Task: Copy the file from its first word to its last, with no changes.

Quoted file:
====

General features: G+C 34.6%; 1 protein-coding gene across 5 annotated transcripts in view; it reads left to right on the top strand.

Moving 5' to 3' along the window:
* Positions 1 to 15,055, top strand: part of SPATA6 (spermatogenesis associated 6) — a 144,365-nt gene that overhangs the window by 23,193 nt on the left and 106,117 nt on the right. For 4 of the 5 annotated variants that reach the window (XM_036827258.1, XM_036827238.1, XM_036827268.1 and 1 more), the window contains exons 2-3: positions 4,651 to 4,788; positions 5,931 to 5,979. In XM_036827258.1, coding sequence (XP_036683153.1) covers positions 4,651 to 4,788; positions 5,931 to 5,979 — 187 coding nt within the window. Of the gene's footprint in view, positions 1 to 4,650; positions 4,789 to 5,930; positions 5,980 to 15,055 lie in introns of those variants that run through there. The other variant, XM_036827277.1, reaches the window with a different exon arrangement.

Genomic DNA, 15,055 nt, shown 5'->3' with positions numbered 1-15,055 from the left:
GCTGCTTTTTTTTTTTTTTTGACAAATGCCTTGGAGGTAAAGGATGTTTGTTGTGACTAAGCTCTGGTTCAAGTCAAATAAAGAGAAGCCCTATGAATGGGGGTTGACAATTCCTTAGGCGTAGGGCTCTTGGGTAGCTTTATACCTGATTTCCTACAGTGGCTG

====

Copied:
General features: G+C 34.6%; 1 protein-coding gene across 5 annotated transcripts in view; it reads left to right on the top strand.

Moving 5' to 3' along the window:
* Positions 1 to 15,055, top strand: part of SPATA6 (spermatogenesis associated 6) — a 144,365-nt gene that overhangs the window by 23,193 nt on the left and 106,117 nt on the right. For 4 of the 5 annotated variants that reach the window (XM_036827258.1, XM_036827238.1, XM_036827268.1 and 1 more), the window contains exons 2-3: positions 4,651 to 4,788; positions 5,931 to 5,979. In XM_036827258.1, coding sequence (XP_036683153.1) covers positions 4,651 to 4,788; positions 5,931 to 5,979 — 187 coding nt within the window. Of the gene's footprint in view, positions 1 to 4,650; positions 4,789 to 5,930; positions 5,980 to 15,055 lie in introns of those variants that run through there. The other variant, XM_036827277.1, reaches the window with a different exon arrangement.

Genomic DNA, 15,055 nt, shown 5'->3' with positions numbered 1-15,055 from the left:
GCTGCTTTTTTTTTTTTTTTGACAAATGCCTTGGAGGTAAAGGATGTTTGTTGTGACTAAGCTCTGGTTCAAGTCAAATAAAGAGAAGCCCTATGAATGGGGGTTGACAATTCCTTAGGCGTAGGGCTCTTGGGTAGCTTTATACCTGATTTCCTACAGTGGCTG